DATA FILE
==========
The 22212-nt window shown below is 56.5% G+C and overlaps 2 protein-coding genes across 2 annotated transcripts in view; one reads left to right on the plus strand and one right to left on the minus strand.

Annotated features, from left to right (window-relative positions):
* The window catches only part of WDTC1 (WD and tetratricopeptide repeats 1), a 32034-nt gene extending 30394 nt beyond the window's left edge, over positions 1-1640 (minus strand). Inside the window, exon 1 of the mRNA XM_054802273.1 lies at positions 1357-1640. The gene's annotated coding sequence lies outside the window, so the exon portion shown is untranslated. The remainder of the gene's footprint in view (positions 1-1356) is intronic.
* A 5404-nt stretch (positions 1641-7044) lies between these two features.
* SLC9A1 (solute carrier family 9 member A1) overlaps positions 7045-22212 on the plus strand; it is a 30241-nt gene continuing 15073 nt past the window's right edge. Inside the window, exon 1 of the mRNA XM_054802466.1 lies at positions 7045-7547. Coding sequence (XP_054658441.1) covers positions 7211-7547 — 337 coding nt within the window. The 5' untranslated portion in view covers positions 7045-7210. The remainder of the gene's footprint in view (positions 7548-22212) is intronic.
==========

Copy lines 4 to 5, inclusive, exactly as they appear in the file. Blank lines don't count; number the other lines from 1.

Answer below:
* A 5404-nt stretch (positions 1641-7044) lies between these two features.
* SLC9A1 (solute carrier family 9 member A1) overlaps positions 7045-22212 on the plus strand; it is a 30241-nt gene continuing 15073 nt past the window's right edge. Inside the window, exon 1 of the mRNA XM_054802466.1 lies at positions 7045-7547. Coding sequence (XP_054658441.1) covers positions 7211-7547 — 337 coding nt within the window. The 5' untranslated portion in view covers positions 7045-7210. The remainder of the gene's footprint in view (positions 7548-22212) is intronic.